He Took It All In

March 25th, 2018

He Took It All In
Mark 11:1-11
March 25, 2018

On Palm Sunday, we are invited to join the parade. We are invited to consider what is to come. Most importantly, we are offered encouragement, that when it is our turn to face what is hard to face and to go where it is hard to go, we can trust that God understands and that God is with us. Let’s take a walk…

The first thing that I want you to see is that Palm Sunday was a planned event. Most of our text this morning is about the preparations for the parade. Those plans unfold in Bethpage. The name literally means, “House of Figs.” Everything that is going to unfold is so symbolic. That starts when the House of Figs bears fruit. Jesus sends two disciples to Bethpage. They are told that on the edge of town (where the poor folks live) they will find a colt that has never been ridden that is tied up. They are to untie it and take it—which is widely known as “theft,” unless prior arrangements have been made—but they have. The secret password is, “The Lord needs it.” Upon hearing those words, the disciples get away with the colt scot free.

Now, a couple of things about the colt. First of all, that colt would have been the hope for a secure future for any poor family. Giving up the colt would have been a huge sacrifice! In God’s unfolding plans in this life, real sacrifices are almost always required. It was entirely possible that they never saw the colt again. They made a decision that no financial advisor would have supported.

Second, the fact that Jesus would be riding a colt that had never been ridden had all sorts of connections to the Hebrew Scriptures and the prophecies regarding the Messiah. For as odd of a choice of transportation as a young donkey would be, these connections would not have been lost on the crowd: “Oh my God, he might be the Messiah…”

Third, the fact that Jesus actually rides on this colt is a hugely overlooked miracle of the New Testament. Donkeys are stubborn, cantankerous beasts. They do not submit to anyone. Take that general disposition and add in the colt feeling the weight of a rider for the fist time and you have a formula for disaster. Or…again, you have a very concrete surprise that would have captured the attention of the “hands-on, roll-up-your sleeves, blue collar (if they had collars) crowd. You didn’t have to be a master of the Torah to know that a never ridden colt who provided a smooth ride was something to behold!

Finally, the colt would have been a huge contrast to the warhorses that the Romans rode. They would have been meticulously trained beasts of wonder. They would have been the biggest, most imposing beasts that anyone had ever seen. They would have been a hugely intimidating part of the Roman parade that happened every year around Passover in Jerusalem to show everyone what would happen to anyone who challenged the powers that be.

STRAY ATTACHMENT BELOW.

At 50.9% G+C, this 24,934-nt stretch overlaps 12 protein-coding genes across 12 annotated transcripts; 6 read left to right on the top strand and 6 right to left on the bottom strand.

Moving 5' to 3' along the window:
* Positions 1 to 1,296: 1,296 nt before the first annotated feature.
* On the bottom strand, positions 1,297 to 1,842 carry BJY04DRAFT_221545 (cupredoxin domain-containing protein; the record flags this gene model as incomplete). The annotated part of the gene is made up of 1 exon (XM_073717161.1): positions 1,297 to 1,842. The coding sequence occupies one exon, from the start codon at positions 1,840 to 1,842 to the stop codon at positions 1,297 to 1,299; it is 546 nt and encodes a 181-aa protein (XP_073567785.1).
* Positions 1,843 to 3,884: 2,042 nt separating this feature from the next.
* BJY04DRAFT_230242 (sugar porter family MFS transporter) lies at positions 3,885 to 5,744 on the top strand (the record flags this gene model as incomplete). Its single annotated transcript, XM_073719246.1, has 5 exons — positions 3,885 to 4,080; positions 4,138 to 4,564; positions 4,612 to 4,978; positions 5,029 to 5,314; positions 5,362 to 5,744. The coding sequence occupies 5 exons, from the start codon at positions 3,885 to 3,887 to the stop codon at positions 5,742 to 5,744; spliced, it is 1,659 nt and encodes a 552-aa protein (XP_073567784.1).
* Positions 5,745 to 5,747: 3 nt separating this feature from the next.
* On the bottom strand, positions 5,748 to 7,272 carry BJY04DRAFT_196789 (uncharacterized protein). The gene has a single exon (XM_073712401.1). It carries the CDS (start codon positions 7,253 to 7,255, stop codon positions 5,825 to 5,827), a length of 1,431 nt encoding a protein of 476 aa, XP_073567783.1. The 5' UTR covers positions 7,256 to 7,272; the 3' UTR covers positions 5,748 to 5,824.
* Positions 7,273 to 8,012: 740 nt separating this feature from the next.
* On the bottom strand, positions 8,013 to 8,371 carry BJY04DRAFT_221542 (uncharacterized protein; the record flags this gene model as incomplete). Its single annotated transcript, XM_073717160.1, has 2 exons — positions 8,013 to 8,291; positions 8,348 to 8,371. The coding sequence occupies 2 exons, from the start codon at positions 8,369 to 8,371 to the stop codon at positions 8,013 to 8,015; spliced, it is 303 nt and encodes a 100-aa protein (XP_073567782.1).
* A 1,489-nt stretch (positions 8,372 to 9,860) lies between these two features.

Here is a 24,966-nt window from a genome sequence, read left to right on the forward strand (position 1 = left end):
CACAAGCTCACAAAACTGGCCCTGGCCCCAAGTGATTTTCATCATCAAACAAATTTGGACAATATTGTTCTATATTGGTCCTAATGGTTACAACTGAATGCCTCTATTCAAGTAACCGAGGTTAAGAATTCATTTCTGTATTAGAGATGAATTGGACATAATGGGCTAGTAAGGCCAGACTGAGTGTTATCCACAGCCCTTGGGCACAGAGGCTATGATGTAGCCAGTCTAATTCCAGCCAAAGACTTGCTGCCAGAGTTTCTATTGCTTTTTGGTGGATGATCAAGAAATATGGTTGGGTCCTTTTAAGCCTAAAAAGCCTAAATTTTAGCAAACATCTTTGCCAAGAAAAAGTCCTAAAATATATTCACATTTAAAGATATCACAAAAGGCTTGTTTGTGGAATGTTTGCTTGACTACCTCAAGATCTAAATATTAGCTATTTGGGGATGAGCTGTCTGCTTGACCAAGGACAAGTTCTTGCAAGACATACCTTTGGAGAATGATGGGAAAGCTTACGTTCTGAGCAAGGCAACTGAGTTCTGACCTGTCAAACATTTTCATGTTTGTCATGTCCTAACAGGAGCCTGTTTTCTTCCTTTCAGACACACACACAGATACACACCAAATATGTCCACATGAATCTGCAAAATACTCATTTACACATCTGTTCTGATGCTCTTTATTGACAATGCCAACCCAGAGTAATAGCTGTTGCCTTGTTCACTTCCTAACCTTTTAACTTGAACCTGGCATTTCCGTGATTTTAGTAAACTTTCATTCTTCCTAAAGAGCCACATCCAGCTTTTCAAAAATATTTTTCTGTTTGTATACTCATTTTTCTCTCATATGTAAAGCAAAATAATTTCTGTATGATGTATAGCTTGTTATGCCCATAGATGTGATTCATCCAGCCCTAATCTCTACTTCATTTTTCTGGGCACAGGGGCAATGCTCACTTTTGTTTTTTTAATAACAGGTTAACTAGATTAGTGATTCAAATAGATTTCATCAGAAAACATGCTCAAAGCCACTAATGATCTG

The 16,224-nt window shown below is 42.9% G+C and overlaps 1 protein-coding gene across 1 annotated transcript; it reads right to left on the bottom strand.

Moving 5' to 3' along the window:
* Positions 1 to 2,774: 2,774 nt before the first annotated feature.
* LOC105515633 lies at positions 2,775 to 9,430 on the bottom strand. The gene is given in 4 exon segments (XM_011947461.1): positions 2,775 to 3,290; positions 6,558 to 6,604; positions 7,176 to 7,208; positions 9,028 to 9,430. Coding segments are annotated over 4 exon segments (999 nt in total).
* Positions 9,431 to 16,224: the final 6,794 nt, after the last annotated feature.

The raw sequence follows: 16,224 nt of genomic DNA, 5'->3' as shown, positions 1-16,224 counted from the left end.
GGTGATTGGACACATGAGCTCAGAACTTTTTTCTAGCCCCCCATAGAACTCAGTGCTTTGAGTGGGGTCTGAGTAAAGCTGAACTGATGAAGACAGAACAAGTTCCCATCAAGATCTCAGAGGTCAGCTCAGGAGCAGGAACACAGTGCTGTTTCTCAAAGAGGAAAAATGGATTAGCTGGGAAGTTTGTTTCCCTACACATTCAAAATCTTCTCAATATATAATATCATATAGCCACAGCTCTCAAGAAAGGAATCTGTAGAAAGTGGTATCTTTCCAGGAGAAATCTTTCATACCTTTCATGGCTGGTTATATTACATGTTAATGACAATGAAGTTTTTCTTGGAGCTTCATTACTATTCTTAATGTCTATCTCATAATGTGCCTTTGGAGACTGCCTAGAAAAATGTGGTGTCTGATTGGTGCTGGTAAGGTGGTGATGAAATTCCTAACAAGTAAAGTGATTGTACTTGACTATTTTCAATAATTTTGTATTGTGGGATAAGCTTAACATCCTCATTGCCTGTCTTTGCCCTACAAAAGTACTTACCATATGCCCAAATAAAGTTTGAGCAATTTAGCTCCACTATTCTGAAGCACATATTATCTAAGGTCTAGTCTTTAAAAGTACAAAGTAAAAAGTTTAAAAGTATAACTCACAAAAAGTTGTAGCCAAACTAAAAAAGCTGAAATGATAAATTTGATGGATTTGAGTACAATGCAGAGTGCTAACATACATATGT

Which, it turns out, is exactly what everyone wanted Jesus to do and, in fact, thought he was doing. The Romans had a parade every year. Jesus decides to have a parade, too. The Romans ride warhorses that are covered in armor. Jesus rides a colt that is covered in people’s coats. (As I’ve pointed out in the past, those coats were a powerful sign of a person’s place in the social hierarchy—the more elaborate the coat, the higher up the ladder the person was. So, the people see Jesus and literally shed their social status!) The Roman soldiers wave spears. The crowd waves palm branches (sort of like everyone of us who ever “stabbed” our friend as a kid on Palm Sunday. We get the meaning instinctively, much to our parents’ and teachers’ dismay!). And, any citizen who saw the Roman parade would have yelled out something nice about the Romans just to appease the powers that be. The people at Jesus’ parade shout out their own strange message…

Their message in one word is “Hosanna!” which doesn’t mean, “You’re the man!” Instead, it means, “Save us!” or just, “Save.” These people are happy to see Jesus and his followers coming. They cheer him on. However, despite his teaching and preaching, despite everything they have seen and heard, they still don’t understand. They think he is going to save them from the Romans. They think that he is going to be the next King David in the restored kingdom. They think he’s the Messiah—the warrior/king who is going to lead a military rebellion. They are about to be sorely disappointed. This is the crowd which will turn on him and call for him to be crucified within the week. This is the crowd that should be etched into the consciousness of everyone who is ever carried along by a crowd’s enthusiasm: “You know what crowds do, right? You know how fickle people are, right? Do I need to tell you the story?”